Arna: I just love this suggestion of yours! Yes, I surely think this could be a metaphor for the inner and outer person. In fact I think buildings have strong personalities and can tell you about their experiences if you listen carefully. Then again our body is a structure, like a building, and it excites me to think of it as an architectural space with an interior, outside and atmosphere. The eyelids I find very attractive. They are like those thin layers or sheets between worlds. I love it when children close their eyes and think they are hidden. I also think of mountains as both persons and as buildings…some of them too have very strong personalities.

In the works where I make video or singing performances in buildings and exhibit them in the same space, I try to go around the buildings and into them without any expectations. I kind of try to work from a null point - pushing everything I know away and just sense the building from outside and inside and breath in the atmosphere. Often a tune comes to my mind that somehow connects me to the place and I then sing it while moving from one spot to the camera and back again just as if singing it or humming to myself. In some places there comes a tune formed by the moment. I somehow feel like I don't create the works - they simply come...and the moment I step in and try to use my creative mind to form something it somehow loses some power or essence. I think I´m quite occupied in allowing things and persons to be as they are, no more no less, and that counts also for me. I look at these works as portraits of buildings.

Even though I use my self in those works I don't regard them as self portraits. I use my self as any other medium and, well, I´m easy to direct. I always understand what the artist is thinking about. When I talk about the pieces afterwards I do think of it as an individual and normally I don't address the person in the video as me. I use hands and feet a lot for expression and they could be hands or feet of people from wherever on the planet and from any period in time. A portrait of a human being and a portrait of buildings human beings build.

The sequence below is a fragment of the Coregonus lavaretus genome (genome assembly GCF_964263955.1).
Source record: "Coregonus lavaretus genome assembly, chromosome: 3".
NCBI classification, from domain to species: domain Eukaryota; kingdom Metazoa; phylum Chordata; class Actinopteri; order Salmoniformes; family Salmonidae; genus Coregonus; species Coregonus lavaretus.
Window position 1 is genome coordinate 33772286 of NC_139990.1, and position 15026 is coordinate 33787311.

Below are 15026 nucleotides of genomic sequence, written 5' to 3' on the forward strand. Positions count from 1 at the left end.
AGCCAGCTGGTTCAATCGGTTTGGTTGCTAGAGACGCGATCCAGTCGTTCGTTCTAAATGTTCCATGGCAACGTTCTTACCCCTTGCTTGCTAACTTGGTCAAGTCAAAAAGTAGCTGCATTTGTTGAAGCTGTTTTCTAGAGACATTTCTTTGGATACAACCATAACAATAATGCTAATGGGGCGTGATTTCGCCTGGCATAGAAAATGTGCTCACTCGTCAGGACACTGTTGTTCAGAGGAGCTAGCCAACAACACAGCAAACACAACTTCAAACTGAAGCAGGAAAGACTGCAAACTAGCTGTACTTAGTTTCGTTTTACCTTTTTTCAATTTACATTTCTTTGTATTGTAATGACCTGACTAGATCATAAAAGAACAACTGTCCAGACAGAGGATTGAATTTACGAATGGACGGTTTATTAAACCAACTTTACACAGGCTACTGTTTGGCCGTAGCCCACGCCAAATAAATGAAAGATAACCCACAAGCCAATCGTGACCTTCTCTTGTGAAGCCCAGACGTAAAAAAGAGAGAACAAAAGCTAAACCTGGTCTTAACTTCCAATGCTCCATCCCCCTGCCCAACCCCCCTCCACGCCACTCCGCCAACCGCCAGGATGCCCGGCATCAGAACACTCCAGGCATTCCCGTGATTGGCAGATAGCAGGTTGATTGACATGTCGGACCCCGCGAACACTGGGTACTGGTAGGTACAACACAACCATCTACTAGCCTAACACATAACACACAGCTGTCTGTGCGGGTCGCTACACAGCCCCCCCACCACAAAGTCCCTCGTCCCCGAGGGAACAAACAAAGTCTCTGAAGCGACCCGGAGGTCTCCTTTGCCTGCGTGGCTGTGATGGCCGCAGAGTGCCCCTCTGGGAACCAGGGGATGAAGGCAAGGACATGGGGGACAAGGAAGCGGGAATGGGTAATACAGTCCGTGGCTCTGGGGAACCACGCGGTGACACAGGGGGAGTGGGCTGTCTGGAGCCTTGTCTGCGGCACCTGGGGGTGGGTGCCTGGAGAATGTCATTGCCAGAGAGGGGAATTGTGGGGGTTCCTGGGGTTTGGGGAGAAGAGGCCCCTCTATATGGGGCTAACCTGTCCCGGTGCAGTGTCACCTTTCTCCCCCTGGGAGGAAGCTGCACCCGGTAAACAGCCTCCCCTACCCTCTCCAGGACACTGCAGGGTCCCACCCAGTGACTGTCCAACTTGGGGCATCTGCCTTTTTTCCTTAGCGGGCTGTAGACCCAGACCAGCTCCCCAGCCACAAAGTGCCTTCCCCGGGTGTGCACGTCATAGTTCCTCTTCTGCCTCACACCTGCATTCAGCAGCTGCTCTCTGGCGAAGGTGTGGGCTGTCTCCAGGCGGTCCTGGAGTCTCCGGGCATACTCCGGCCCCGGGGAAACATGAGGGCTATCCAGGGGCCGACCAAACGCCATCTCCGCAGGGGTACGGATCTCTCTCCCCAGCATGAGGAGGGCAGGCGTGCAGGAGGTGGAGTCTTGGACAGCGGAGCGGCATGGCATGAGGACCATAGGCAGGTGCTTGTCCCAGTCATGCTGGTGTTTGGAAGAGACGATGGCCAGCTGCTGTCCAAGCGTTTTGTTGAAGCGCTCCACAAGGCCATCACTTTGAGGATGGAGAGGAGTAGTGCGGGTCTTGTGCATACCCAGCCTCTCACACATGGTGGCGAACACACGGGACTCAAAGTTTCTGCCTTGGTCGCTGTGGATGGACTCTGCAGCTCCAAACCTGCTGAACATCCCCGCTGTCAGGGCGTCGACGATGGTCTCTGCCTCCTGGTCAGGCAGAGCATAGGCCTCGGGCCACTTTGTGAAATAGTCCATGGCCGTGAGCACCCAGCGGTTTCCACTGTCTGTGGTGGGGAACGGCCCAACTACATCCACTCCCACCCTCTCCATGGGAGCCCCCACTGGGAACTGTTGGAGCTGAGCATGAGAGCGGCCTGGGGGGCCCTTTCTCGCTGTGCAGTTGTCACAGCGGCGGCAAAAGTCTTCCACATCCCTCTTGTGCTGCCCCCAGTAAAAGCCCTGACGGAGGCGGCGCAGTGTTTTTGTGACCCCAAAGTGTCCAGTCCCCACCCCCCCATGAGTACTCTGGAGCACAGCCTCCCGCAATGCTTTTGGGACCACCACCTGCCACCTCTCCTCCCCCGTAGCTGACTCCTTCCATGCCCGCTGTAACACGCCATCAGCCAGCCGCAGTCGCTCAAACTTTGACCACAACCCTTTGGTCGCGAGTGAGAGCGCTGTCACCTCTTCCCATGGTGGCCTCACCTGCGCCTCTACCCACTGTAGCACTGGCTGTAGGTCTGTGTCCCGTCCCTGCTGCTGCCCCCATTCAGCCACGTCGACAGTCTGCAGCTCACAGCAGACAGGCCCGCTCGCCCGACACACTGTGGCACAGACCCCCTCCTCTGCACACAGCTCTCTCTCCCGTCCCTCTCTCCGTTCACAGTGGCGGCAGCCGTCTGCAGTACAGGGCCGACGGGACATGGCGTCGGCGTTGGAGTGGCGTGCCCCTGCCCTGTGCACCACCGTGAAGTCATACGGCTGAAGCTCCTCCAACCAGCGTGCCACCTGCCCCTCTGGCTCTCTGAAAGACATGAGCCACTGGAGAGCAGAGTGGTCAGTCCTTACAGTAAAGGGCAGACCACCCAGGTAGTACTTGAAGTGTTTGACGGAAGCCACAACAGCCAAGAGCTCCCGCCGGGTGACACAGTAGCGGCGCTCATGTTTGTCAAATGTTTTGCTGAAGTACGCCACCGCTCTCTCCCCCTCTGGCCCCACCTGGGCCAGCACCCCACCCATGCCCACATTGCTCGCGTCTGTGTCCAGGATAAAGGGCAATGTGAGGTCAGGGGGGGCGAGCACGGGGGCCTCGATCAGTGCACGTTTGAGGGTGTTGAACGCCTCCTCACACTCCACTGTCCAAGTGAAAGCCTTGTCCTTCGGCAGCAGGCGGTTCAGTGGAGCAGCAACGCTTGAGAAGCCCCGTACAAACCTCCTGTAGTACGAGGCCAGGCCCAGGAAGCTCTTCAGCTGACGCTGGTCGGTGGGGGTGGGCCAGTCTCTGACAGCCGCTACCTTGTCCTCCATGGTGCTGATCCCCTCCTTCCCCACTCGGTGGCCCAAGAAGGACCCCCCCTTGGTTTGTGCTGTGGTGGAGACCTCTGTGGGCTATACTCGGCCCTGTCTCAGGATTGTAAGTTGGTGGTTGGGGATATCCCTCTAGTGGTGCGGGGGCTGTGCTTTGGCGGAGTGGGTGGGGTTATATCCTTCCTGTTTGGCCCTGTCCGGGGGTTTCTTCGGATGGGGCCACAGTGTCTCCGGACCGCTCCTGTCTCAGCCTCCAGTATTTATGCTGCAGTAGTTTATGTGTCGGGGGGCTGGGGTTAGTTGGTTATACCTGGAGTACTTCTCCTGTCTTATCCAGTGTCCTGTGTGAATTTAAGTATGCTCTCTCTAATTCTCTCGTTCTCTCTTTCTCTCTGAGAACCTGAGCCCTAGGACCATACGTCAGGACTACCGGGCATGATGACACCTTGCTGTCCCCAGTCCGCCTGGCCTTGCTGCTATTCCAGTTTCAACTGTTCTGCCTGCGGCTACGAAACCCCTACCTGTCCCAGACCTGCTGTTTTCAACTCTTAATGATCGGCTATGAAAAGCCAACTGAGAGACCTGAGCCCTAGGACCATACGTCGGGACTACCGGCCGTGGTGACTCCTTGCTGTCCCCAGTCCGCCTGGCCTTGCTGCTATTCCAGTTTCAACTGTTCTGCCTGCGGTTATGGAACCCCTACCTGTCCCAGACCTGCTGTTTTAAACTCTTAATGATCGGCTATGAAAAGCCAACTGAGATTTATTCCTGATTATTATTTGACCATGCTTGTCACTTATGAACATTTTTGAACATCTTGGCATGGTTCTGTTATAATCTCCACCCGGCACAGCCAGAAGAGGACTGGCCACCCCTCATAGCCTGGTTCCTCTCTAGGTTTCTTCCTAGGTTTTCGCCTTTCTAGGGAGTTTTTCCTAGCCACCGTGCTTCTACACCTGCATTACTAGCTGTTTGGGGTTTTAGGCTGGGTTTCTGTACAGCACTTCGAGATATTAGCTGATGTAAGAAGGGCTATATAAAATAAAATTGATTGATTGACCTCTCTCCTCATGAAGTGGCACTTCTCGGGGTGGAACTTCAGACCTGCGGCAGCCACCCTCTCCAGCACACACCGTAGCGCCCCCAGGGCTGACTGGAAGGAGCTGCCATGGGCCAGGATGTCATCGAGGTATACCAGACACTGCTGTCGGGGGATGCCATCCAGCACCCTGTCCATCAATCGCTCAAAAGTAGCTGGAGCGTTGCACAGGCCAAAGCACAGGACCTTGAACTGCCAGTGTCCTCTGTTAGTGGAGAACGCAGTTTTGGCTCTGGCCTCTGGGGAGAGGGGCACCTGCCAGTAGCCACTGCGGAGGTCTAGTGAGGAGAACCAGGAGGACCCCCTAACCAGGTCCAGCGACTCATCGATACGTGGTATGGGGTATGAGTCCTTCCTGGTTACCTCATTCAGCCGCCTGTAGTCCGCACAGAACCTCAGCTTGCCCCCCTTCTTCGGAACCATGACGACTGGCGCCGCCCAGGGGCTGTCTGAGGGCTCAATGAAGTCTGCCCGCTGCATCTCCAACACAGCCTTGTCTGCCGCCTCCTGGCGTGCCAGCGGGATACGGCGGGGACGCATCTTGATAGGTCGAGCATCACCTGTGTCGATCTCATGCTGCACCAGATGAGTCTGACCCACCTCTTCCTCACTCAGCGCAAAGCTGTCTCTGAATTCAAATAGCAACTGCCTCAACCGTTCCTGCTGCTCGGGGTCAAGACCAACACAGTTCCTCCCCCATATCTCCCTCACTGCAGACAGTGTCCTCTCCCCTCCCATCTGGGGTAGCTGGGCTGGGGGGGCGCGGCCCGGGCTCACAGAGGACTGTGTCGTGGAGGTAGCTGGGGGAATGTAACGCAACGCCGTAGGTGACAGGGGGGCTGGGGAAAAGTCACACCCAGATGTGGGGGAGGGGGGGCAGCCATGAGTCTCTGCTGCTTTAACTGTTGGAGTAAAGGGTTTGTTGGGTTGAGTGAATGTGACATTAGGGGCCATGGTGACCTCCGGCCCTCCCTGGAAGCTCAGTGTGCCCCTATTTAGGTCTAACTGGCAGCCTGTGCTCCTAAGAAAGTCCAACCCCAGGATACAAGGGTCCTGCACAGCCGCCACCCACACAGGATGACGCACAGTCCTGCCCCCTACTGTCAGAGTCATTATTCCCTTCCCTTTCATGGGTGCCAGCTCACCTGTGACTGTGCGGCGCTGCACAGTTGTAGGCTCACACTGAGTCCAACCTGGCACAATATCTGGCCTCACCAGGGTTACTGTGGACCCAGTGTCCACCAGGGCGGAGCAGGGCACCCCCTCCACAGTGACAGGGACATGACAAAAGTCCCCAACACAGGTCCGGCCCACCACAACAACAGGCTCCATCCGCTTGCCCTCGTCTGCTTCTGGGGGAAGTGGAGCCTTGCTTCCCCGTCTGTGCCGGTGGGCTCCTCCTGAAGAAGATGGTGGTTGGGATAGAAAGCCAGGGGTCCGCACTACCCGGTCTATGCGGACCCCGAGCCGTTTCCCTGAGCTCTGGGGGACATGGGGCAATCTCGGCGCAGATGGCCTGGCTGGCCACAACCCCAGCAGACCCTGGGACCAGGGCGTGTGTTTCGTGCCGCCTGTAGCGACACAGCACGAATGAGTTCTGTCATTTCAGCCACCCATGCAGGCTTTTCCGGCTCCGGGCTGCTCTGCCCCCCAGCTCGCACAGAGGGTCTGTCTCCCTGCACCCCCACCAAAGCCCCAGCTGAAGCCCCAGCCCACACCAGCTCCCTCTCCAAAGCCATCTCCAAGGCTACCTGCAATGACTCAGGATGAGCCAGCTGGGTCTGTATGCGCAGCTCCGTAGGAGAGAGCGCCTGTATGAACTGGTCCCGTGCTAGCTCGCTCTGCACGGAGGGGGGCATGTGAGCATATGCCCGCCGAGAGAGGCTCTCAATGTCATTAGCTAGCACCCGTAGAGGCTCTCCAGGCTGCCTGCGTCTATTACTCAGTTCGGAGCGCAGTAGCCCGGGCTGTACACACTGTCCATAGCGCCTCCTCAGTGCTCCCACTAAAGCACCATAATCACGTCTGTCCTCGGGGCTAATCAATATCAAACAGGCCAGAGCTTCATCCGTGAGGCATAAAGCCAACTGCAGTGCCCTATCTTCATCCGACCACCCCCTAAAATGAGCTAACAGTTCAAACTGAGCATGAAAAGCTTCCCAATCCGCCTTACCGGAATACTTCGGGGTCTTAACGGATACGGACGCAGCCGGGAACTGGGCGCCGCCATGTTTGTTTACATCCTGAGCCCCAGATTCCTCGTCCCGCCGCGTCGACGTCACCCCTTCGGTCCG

From “Vatnið syngur” or “ The Water Sings” from the exhibition "Vatnsberinn-Fjall+Kona” 2015 by Arna Valsdóttir at Ásmundarsalur, The Dome; photograph by Vilborg Einarsdóttir
ACC: Art is personal. Do you think art can ever be impersonal - meaning, is it ever possible to create a completely impersonal work? 

Arna: Maybe there is nothing personal about being a person? I have the feeling that when we dare to really communicate our experiences and share who we are, we can get beyond the personality. I do believe we are much more connected to each other than it often appears.

Yes, I think art is personal but also science and history and banking and whatever a human hand or mind touches. There is always the tiny little fragment of the persona who deals with things. There is a vulnerable moment where everything can be questioned and everything can change because you're not perfect and life is unpredictable in its core. But then again I don't like to answer yes or no because it takes out the possibility of things being different than I think, so... I think being a part of humankind is both a personal and an impersonal experience.

ACC: Is there a question you've always wanted to be asked? 

Arna: Yes, I want to be asked what I have learned from 24 years of teaching art. Along with working as an artist I have been working as an art teacher on all levels in the school system, from preschool to university to a home for people with Alzheimers, to teenagers with various disabilities. So I have worked on trying to get in touch with the creative force within and around thousands of children and grown up children. I would like to tell what I have witnessed. 

ACC: What is your answer? 

Arna: Each and every person I have met through the teaching, however functioning in general in connection with their surroundings, has at some point showed some really special and valuable abilities they have. If they get into an atmosphere where they feel appreciated they will show their beauty. I wish humankind could appreciate each child for who they truly are and not for who we want them to be.


Jameson Freeman interviewed Arna Valsdóttir for ArtsComCon.